When Marley visits Scrooge in Dickens’ “Christmas Carol,” he is dragging a ponderous chain. “It is the chain I forged in life,” he tells his former business partner. “I made it link by link and yard by yard. I girded it on and of my own free will I wore it.”
Each December, before I turn my thoughts completely to holiday shopping, I pull out my ponderous mailing list and prepare my holiday letter. This year’s was the 22nd edition.
I’ve seen funnier letters and some that are far more creative, but I work hard on mine, putting it through several drafts.
I devote page one to a review of the year’s current events with some pointed political commentary. Page two summarizes my year and my son’s. On page three, I indulge in a short holiday homily, wringing meaning from the season, attempting to capture some of its essence. No punches are pulled in the political wrap-up, so the conservatives on my list (of which there are more than a few) have to grit their teeth to get through page one. One of my brothers says he skims down until he finds the first mention of my son, then reads from there.
My “Christmissive” involves a lot of folding, addressing, stuffing, stamping and sealing. I put on my favorite seasonal music, sink into early December’s deep darkness, and push through this painstaking process.
The names on the list reflect the chapters of my life. I have little or no contact with more than half of them. I don’t know how many recipients actually read it. December is a busy month, after all.
So why do I do it?
First and foremost, as the U.S. Cellular ad says, to “maintain the connection” – or in some cases, to honor a connection that once was and no longer is – with people who are/were important to me or those I simply admire. A few changed my life.
As I address the envelopes by hand, I think about each name, and that segment of my life comes briefly alive. Memory is jogged, and I am reminded of who I was, what we did together and how I felt about life then. Suddenly, I’m back in Ft. Collins, Colo., where my son was born, studying for my master’s degree in creative writing at Colorado State University, or in Mt. Pleasant, Mich., where I spent three years as housespouse and primary caretaker of my son – three of the best years of my life.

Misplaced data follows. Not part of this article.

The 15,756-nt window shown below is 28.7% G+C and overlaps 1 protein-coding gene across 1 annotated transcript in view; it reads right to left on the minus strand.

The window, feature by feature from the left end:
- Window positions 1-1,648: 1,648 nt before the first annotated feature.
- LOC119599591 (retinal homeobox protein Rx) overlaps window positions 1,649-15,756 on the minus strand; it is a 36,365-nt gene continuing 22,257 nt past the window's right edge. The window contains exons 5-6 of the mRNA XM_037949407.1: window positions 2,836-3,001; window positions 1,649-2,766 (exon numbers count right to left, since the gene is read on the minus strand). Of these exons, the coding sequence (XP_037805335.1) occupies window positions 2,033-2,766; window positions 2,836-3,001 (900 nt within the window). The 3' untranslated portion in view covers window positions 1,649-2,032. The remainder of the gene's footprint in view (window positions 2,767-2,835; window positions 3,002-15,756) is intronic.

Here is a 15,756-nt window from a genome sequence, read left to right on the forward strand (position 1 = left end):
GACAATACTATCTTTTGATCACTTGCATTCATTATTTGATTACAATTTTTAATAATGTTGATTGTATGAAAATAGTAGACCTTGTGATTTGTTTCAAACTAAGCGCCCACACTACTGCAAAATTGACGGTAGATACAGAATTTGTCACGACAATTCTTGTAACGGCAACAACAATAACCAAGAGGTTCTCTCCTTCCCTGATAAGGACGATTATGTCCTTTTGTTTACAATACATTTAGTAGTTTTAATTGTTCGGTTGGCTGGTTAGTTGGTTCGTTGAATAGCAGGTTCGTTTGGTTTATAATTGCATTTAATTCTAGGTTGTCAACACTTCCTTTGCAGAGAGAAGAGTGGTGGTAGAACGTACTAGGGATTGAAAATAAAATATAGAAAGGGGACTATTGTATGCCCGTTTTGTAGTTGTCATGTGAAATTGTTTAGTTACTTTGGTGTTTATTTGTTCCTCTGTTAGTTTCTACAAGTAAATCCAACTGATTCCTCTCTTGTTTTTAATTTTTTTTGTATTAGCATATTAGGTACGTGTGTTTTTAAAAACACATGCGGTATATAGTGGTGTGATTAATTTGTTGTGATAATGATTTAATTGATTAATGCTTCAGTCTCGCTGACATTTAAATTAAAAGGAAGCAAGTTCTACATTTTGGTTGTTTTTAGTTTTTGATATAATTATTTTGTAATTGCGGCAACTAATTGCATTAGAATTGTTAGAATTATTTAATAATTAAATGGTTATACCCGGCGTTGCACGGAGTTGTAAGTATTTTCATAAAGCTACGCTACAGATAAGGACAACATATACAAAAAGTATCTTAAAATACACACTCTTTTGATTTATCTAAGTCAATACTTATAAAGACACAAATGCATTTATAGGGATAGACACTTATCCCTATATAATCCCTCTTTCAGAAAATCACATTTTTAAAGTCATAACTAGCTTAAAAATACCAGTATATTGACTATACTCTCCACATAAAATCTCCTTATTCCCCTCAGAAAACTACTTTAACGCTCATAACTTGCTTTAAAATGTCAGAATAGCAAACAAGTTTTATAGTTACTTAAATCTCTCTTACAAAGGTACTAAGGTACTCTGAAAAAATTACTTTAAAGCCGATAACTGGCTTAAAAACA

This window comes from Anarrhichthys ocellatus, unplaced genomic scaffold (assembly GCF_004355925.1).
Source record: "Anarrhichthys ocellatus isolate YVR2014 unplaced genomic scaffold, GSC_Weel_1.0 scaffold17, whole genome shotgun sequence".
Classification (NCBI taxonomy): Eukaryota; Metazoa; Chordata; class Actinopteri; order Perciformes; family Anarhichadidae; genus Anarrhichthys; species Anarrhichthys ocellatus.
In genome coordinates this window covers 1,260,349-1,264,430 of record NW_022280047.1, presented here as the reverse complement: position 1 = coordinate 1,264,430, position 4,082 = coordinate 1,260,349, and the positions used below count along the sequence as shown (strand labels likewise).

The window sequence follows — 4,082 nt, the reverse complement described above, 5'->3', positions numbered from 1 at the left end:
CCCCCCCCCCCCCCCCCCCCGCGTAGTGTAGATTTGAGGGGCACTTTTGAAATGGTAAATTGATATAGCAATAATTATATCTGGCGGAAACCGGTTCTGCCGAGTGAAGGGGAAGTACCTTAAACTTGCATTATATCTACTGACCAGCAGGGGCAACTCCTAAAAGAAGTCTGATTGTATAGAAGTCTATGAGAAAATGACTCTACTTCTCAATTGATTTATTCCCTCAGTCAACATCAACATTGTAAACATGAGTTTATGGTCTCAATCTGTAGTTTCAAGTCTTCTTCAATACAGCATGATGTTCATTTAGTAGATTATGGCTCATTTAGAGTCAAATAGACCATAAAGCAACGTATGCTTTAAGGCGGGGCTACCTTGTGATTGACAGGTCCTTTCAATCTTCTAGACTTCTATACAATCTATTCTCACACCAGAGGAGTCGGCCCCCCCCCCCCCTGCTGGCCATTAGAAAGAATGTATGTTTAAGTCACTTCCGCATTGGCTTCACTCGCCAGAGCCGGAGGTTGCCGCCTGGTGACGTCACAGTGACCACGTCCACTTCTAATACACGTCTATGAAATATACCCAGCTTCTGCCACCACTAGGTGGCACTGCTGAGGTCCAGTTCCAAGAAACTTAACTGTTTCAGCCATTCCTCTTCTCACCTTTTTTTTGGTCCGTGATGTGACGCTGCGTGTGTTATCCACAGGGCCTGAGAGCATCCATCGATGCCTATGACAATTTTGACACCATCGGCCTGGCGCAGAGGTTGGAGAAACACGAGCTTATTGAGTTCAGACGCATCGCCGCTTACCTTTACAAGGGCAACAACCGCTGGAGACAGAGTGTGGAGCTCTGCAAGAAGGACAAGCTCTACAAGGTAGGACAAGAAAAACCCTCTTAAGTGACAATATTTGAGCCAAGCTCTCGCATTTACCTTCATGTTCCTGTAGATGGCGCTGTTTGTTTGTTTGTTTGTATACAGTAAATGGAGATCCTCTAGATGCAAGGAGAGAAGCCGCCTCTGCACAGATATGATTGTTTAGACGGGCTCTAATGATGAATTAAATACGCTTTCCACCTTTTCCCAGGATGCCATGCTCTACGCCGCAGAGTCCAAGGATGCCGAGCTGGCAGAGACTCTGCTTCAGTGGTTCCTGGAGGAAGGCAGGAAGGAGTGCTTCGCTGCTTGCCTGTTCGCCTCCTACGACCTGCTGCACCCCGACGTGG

I remember past commitments like Project Unity, which attempted to increase interaction between black and white Oak Parkers. Others I met back in the ’90s on the “parent circuit,” standing on the sidelines of soccer games or sitting in bleachers watching youth baseball. Some I know through church or the stories I’ve written for this newspaper the past two decades. Some names on my list go back to college and high school. A few go all the way back to childhood.
The list is incomplete, a work in progress. Some I’ve inadvertently left off and need to include. Some I’ve lost track of. The names represent the long chain of my life, which I have forged link by link, decade by decade, wearing it of my own free will. We all wear such a chain, and mine is anything but a burden.
From time to time I’ve thought of streamlining the list, but I’d lose track of an important part of myself, the person who struggled mightily, with the best of intentions, to create a good life and become a better person.
The person I am still struggles. But if my path hadn’t crossed all these other paths, I’d be the worse for it.
More than maintaining connections, I’m sustaining continuity, the thread that runs through my past to the present and helps direct the future. I am giving myself the gift of reflection and an opportunity for forgiveness – loving my life instead of merely judging it.
The holiday season forces us to face ourselves and the life we’ve led. Past, present and future haunt us like spirits following in Marley’s wake. Each December, we are “visited,” which is to say we visit our own lives – our past and the people to whom we were, and in many cases still are, inexplicably and inextricably bound.
Marley’s chain was his curse. Mine, however ponderous, is a blessing.